As a result, many of them experience rejection and bullying and are left confused and hurt when their only friends abandon them. Social skills continue but our focus evolves to include discussions and skill steps to facilitate their understanding of “who” should be their friend and “how” our friends make us feel and accepting loss and changes in life. The need for social skills training into middle school and beyond can have a profound effect on the quality of life for these children.

High school brings yet another level of complex social interactions and negotiations especially when dealing with the opposite sex, changes in hormone levels, sexual maturation, and peer pressure.

The final phase is the transition process from high school to college and the world of work. The need for continued social skills training is essential and should address core clusters of skills critical for promoting independence and fulfilling lives: vocational, independent, and personal development. Social skills taught may include relationships and how to discriminate between a friend, a colleague, and an acquaintance, the importance of good hygiene, executive functioning, workplace conversation, nonverbal communication, unwritten social rules, and workplace idioms such as “hit the ground running” to name a few.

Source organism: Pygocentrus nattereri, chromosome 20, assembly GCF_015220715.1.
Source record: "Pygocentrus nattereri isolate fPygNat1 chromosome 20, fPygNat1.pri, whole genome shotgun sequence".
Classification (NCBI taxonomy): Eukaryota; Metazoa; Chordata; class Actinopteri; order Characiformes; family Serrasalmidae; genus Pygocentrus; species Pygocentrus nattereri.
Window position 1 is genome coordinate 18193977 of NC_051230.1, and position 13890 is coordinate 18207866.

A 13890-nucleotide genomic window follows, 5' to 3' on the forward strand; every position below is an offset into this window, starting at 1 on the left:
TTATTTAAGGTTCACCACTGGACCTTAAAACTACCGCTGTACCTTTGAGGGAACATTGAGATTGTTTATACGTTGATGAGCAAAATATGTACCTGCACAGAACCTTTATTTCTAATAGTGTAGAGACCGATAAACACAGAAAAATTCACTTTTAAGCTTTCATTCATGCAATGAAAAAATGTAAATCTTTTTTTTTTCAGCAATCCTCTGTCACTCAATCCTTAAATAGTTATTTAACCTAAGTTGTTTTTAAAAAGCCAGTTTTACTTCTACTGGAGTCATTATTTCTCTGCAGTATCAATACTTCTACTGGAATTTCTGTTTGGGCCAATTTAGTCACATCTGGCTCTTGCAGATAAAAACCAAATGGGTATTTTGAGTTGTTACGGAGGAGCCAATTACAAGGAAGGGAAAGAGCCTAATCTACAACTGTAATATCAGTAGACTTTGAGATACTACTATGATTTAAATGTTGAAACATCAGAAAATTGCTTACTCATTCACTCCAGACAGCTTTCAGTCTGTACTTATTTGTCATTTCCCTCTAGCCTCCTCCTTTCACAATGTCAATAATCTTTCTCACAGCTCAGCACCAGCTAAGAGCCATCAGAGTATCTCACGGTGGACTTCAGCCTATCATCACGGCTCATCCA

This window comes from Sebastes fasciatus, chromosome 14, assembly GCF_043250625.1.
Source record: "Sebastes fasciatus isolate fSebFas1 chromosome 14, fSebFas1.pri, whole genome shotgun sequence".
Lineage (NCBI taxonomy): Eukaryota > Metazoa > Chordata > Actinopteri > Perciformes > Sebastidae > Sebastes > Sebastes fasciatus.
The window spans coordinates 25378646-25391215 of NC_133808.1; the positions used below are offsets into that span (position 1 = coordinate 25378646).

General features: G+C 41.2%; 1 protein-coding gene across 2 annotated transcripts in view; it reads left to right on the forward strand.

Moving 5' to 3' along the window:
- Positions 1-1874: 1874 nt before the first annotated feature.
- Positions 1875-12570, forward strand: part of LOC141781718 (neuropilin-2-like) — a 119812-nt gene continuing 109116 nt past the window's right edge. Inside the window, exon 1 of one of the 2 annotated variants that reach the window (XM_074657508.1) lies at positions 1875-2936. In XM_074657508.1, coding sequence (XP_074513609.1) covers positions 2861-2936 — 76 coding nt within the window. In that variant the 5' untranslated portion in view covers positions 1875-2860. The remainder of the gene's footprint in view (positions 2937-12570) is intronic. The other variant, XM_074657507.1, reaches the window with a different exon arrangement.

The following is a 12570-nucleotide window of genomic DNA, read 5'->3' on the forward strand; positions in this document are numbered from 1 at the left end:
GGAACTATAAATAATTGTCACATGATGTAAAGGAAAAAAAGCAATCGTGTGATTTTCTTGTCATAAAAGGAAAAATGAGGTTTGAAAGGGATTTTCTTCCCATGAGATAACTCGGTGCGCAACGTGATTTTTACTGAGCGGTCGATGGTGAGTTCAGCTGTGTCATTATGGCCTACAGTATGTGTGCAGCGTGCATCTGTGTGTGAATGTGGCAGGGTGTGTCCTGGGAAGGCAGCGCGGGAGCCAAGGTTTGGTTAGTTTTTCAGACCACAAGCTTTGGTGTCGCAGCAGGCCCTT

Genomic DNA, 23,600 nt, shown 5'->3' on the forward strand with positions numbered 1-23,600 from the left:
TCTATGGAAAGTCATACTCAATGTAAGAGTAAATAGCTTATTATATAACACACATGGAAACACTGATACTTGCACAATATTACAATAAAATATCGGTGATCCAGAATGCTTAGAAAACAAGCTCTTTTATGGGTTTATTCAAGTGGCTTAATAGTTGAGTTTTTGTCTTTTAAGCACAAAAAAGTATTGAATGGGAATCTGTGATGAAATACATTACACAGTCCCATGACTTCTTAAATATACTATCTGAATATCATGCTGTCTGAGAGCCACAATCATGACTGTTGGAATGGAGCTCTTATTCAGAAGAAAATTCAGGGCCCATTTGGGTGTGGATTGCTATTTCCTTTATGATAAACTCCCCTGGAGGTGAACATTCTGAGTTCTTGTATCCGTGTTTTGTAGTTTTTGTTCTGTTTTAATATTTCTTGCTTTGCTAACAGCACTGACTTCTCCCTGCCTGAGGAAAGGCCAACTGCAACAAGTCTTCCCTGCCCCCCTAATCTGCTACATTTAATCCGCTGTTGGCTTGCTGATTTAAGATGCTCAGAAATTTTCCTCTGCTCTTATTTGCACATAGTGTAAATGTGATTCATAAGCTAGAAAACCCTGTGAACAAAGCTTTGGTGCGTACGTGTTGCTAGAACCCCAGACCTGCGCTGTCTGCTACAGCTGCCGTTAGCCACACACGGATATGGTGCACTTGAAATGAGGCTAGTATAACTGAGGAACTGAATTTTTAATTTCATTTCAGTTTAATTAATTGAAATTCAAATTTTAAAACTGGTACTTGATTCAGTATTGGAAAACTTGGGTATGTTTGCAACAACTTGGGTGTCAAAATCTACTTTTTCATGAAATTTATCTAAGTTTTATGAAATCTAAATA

Based on decades of working with this population and the long-term relationships experienced with many of the children and families in my practice and more importantly the positive outcomes we have achieved, in response to the question, how long should children with ASD continue with social skills treatment, my short answer is, “Across the Lifespan.”

That having been said, based on the positive comments and requests from our colleagues following several ASHA presentations on social skills, my colleague and I have developed a series of social skills workbooks, Autism: Attacking Social Interaction Problems to cover the lifespan of children with ASD from 4 years to adulthood.

Our books contain clear and concise objectives and instructions on how to introduce and implement the lessons. Our approach is fun yet structured and each unit builds on previously learned skills to assist in the generalization of information across boundaries and contexts which include home, school, and the community while incorporating parent and teacher input.

Our newest additions are the teen and prevocational books which are fresh and relevant to today’s youth and include the use of social media and issues facing young people today such as sexting, texting, and TMI. The goal is to assist our students to develop a full range of interpersonal social competencies that can help them ultimately achieve acceptance in the workplace and develop a meaningful existence.

To learn more about our series of workbooks, visit Plural Publishing at www.pluralpublishing.com or our website www.speakla.com.

Reflecting on Autism Awareness Month: Why Is Awareness Important?

Zenko, Catherine

By: Catherine B. Zenko, MS, CCC-SLP